As expected in a movie produced by Jerry Bruckheimer — the man behind the Pirates of the Caribbean franchise — the stunts are numerous and the romantic banter ongoing. Gylllenaal makes for a decent action figure, first on screen shirtless and street-fighting (see also: Robert Downey, Jr.’s Sherlock Holmes), then called on by his brothers to behave in a more regal manner. Throughout the film, Dastan’s concern about his background (his original low class) creates a lively, if inconsistent, tension. He’s prone to adore and then distrust his brothers, with whom he is very competitive. This friction leads in turn to vigorous action set-pieces, including sort-of martial artsy fights and trick-riding — on horses, camels, and also, ostriches (ostrich-racing is Sheik Amar’s favorite money-making venture).
The settings are also spectacular, with grand castles and vast landscapes, as are the gorgeously colored, carefully detailed costumes.
Who’s Going To Love It
Fans of the video game seem likely ticket-buyers. And it’s true that the plot makes about as much sense as a video game, as it ricochets from fight to fight and chase to chase. Those viewers seeking emotional development or even much narrative coherence should probably look elsewhere.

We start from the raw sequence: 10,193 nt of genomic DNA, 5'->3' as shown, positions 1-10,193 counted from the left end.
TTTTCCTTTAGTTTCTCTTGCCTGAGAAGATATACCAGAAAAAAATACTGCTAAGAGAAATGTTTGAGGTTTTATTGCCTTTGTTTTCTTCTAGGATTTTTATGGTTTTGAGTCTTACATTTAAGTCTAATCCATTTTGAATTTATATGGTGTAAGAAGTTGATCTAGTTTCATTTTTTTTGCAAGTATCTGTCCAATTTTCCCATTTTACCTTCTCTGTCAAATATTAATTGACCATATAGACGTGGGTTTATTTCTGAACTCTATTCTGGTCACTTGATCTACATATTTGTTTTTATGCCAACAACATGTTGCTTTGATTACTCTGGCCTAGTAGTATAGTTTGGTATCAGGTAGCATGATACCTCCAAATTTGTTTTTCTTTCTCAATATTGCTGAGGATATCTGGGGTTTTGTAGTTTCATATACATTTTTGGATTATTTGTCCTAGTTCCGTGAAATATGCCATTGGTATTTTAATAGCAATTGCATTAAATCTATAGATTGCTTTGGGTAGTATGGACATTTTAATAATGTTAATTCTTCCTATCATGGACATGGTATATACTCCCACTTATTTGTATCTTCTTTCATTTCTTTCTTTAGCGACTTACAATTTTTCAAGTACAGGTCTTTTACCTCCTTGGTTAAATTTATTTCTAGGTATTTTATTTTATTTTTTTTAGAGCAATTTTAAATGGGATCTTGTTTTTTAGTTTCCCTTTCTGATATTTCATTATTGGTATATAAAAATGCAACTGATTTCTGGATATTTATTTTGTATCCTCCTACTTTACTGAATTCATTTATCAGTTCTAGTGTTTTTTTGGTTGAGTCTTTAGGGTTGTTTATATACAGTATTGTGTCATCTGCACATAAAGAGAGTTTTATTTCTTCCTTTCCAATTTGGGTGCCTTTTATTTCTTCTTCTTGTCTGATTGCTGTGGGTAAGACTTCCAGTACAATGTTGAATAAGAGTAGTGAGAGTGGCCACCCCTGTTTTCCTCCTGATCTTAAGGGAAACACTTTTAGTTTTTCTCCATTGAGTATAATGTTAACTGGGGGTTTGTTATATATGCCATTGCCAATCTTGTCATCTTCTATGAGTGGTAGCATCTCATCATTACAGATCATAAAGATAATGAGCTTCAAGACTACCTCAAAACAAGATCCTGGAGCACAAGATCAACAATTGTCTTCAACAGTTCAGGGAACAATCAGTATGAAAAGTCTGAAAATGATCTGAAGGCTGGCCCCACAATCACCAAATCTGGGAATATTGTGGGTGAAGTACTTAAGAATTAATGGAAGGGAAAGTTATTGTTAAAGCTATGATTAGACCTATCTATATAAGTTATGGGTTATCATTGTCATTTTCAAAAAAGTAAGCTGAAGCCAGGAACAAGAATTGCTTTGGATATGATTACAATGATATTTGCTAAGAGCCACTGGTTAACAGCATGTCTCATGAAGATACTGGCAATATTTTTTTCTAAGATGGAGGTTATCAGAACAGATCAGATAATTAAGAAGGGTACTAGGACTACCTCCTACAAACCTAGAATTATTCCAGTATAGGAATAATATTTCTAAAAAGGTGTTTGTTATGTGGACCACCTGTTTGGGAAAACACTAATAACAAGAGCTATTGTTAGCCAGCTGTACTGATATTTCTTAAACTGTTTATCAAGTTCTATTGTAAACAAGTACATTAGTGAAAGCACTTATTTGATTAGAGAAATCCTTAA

What To Be Aware Of
While the movie offers plenty of thrills — battles, stunts, and mythic creatures — it is less than clear plot-wise (who’s fighting whom, and when, is fuzzy, especially in the first battle scene at Alamut). Sloppy direction has become common in recent action movies (see: Transformers), and really, the sides aren’t all that important. Still, a couple of deft cuts on action and brief explanatory dialogue might easily clean up the problem.
The violence is sometimes obvious — via arrows, knives, and fisticuffs — and frequently cartoonish and non-bloody. A couple of stabbings near the end, as well as a cut throat, are the very red exceptions.
The film features a brief glimpse of the mysterious whirling dervishes, as an introduction to one particularly strange and scary villain, here called the Hassansin Leader (Gísli Örn Garòarsson). This nameless opponent typifies the film’s inattention to detail: his face is scarred, he wears a black cloak, and so... he’s bad.
The verbal back-and-forths between Tamina and Dastan suggest that they’re well-matched in wit and suspicions, though it’s also clear from the first moment they lay eyes on one another (a scene that is replayed during different timelines), they are mutually attracted and intrigued. The fact that her eye is drawn repeatedly to the dagger on his belt is slightly suggestive, but inoffensive.
Some viewers are worried about the movie’s casting of Caucasian actors in Persian roles, as noted in the Los Angeles Times. While the case has been made that back in Prince of Persia’s medieval era (before Persia became Iran, before Islam was the region’s dominant religion), people were indeed light-skinned. This doesn’t address the primary concern raised by critics of the casting, however, that the movie is now a lost opportunity to showcase Asian stars who are not named Sir Ben Kingsley.
4 out of 10
Prince of Persia: The Sands of Time
Director: Mike Newell
Cast: Jake Gyllenhaal, Gemma Arterton, Ben Kingsley, Alfred Molina, Steve Toussaint, Gísli Örn Garòarsson
Studio: Walt Disney Pictures
US Premiere: May 28, 2010
UK Premiere: May 28, 2010